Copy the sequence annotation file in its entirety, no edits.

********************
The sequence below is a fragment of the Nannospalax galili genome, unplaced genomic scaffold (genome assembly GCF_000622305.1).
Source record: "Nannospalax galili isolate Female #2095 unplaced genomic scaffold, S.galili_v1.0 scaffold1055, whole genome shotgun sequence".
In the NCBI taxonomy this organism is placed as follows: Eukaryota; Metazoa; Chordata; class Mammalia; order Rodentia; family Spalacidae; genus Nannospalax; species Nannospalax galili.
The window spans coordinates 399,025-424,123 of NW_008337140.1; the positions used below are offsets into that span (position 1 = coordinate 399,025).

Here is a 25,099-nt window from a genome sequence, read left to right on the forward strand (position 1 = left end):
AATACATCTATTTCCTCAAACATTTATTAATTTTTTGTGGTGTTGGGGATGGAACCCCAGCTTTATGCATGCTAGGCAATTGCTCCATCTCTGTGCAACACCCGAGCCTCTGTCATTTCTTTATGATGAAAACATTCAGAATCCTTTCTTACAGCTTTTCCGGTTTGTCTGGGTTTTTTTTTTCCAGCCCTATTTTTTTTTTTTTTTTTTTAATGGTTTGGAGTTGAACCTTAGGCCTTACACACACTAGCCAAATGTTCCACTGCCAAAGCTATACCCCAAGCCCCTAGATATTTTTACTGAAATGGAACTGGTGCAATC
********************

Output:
The sequence below is a fragment of the Nannospalax galili genome, unplaced genomic scaffold (genome assembly GCF_000622305.1).
Source record: "Nannospalax galili isolate Female #2095 unplaced genomic scaffold, S.galili_v1.0 scaffold1055, whole genome shotgun sequence".
In the NCBI taxonomy this organism is placed as follows: Eukaryota; Metazoa; Chordata; class Mammalia; order Rodentia; family Spalacidae; genus Nannospalax; species Nannospalax galili.
The window spans coordinates 399,025-424,123 of NW_008337140.1; the positions used below are offsets into that span (position 1 = coordinate 399,025).

Here is a 25,099-nt window from a genome sequence, read left to right on the forward strand (position 1 = left end):
AATACATCTATTTCCTCAAACATTTATTAATTTTTTGTGGTGTTGGGGATGGAACCCCAGCTTTATGCATGCTAGGCAATTGCTCCATCTCTGTGCAACACCCGAGCCTCTGTCATTTCTTTATGATGAAAACATTCAGAATCCTTTCTTACAGCTTTTCCGGTTTGTCTGGGTTTTTTTTTTCCAGCCCTATTTTTTTTTTTTTTTTTTTAATGGTTTGGAGTTGAACCTTAGGCCTTACACACACTAGCCAAATGTTCCACTGCCAAAGCTATACCCCAAGCCCCTAGATATTTTTACTGAAATGGAACTGGTGCAATC